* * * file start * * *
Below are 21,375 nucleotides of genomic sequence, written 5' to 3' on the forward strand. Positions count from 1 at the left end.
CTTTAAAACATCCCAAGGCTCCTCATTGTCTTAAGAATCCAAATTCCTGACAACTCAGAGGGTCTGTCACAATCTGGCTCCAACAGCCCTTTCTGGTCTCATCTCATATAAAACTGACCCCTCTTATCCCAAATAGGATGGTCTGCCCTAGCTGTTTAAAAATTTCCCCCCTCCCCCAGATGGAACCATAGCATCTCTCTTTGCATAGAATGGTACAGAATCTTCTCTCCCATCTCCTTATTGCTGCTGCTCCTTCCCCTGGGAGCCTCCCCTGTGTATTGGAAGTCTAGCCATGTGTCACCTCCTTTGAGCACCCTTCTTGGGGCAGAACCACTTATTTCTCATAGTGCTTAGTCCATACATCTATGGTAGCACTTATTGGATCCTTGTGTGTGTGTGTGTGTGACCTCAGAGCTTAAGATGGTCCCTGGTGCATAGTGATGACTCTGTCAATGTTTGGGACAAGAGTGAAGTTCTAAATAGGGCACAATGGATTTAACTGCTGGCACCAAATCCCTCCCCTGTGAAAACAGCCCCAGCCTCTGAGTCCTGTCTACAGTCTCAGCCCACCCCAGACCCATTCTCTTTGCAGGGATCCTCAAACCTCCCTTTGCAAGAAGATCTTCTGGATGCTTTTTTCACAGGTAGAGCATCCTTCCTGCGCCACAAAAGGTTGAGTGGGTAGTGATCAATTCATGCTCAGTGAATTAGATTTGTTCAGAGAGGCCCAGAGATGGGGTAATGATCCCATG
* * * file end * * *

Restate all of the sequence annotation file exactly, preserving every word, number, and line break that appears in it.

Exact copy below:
Below are 21,375 nucleotides of genomic sequence, written 5' to 3' on the forward strand. Positions count from 1 at the left end.
CTTTAAAACATCCCAAGGCTCCTCATTGTCTTAAGAATCCAAATTCCTGACAACTCAGAGGGTCTGTCACAATCTGGCTCCAACAGCCCTTTCTGGTCTCATCTCATATAAAACTGACCCCTCTTATCCCAAATAGGATGGTCTGCCCTAGCTGTTTAAAAATTTCCCCCCTCCCCCAGATGGAACCATAGCATCTCTCTTTGCATAGAATGGTACAGAATCTTCTCTCCCATCTCCTTATTGCTGCTGCTCCTTCCCCTGGGAGCCTCCCCTGTGTATTGGAAGTCTAGCCATGTGTCACCTCCTTTGAGCACCCTTCTTGGGGCAGAACCACTTATTTCTCATAGTGCTTAGTCCATACATCTATGGTAGCACTTATTGGATCCTTGTGTGTGTGTGTGTGTGACCTCAGAGCTTAAGATGGTCCCTGGTGCATAGTGATGACTCTGTCAATGTTTGGGACAAGAGTGAAGTTCTAAATAGGGCACAATGGATTTAACTGCTGGCACCAAATCCCTCCCCTGTGAAAACAGCCCCAGCCTCTGAGTCCTGTCTACAGTCTCAGCCCACCCCAGACCCATTCTCTTTGCAGGGATCCTCAAACCTCCCTTTGCAAGAAGATCTTCTGGATGCTTTTTTCACAGGTAGAGCATCCTTCCTGCGCCACAAAAGGTTGAGTGGGTAGTGATCAATTCATGCTCAGTGAATTAGATTTGTTCAGAGAGGCCCAGAGATGGGGTAATGATCCCATG